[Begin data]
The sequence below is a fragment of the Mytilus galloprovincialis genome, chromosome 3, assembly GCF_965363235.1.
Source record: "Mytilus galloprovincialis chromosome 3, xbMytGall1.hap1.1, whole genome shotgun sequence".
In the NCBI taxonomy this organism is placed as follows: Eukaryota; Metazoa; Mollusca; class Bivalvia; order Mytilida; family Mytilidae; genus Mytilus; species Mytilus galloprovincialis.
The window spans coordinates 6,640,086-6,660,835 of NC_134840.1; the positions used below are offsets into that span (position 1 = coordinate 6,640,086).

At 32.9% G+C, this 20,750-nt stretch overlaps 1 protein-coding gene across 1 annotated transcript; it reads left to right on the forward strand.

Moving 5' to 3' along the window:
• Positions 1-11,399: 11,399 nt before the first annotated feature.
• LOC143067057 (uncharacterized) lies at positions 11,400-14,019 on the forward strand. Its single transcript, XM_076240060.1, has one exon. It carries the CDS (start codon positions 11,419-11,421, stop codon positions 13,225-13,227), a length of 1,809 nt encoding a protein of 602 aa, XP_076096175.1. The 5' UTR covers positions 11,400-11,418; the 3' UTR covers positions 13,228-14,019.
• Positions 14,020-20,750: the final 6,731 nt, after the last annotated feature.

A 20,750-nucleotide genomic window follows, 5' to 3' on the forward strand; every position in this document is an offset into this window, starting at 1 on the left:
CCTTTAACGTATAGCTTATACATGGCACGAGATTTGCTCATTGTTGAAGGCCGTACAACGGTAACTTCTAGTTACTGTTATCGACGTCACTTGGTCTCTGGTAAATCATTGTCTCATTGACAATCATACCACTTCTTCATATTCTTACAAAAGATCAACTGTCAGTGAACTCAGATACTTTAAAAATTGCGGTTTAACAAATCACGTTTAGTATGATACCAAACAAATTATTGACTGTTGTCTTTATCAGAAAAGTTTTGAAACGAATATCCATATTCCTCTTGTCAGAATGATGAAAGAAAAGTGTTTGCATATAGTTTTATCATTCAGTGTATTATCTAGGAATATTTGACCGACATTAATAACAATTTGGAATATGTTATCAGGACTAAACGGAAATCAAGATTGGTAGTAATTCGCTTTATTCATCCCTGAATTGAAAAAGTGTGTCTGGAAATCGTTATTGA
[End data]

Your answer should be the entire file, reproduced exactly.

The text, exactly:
The sequence below is a fragment of the Mytilus galloprovincialis genome, chromosome 3, assembly GCF_965363235.1.
Source record: "Mytilus galloprovincialis chromosome 3, xbMytGall1.hap1.1, whole genome shotgun sequence".
In the NCBI taxonomy this organism is placed as follows: Eukaryota; Metazoa; Mollusca; class Bivalvia; order Mytilida; family Mytilidae; genus Mytilus; species Mytilus galloprovincialis.
The window spans coordinates 6,640,086-6,660,835 of NC_134840.1; the positions used below are offsets into that span (position 1 = coordinate 6,640,086).

At 32.9% G+C, this 20,750-nt stretch overlaps 1 protein-coding gene across 1 annotated transcript; it reads left to right on the forward strand.

Moving 5' to 3' along the window:
• Positions 1-11,399: 11,399 nt before the first annotated feature.
• LOC143067057 (uncharacterized) lies at positions 11,400-14,019 on the forward strand. Its single transcript, XM_076240060.1, has one exon. It carries the CDS (start codon positions 11,419-11,421, stop codon positions 13,225-13,227), a length of 1,809 nt encoding a protein of 602 aa, XP_076096175.1. The 5' UTR covers positions 11,400-11,418; the 3' UTR covers positions 13,228-14,019.
• Positions 14,020-20,750: the final 6,731 nt, after the last annotated feature.

A 20,750-nucleotide genomic window follows, 5' to 3' on the forward strand; every position in this document is an offset into this window, starting at 1 on the left:
CCTTTAACGTATAGCTTATACATGGCACGAGATTTGCTCATTGTTGAAGGCCGTACAACGGTAACTTCTAGTTACTGTTATCGACGTCACTTGGTCTCTGGTAAATCATTGTCTCATTGACAATCATACCACTTCTTCATATTCTTACAAAAGATCAACTGTCAGTGAACTCAGATACTTTAAAAATTGCGGTTTAACAAATCACGTTTAGTATGATACCAAACAAATTATTGACTGTTGTCTTTATCAGAAAAGTTTTGAAACGAATATCCATATTCCTCTTGTCAGAATGATGAAAGAAAAGTGTTTGCATATAGTTTTATCATTCAGTGTATTATCTAGGAATATTTGACCGACATTAATAACAATTTGGAATATGTTATCAGGACTAAACGGAAATCAAGATTGGTAGTAATTCGCTTTATTCATCCCTGAATTGAAAAAGTGTGTCTGGAAATCGTTATTGA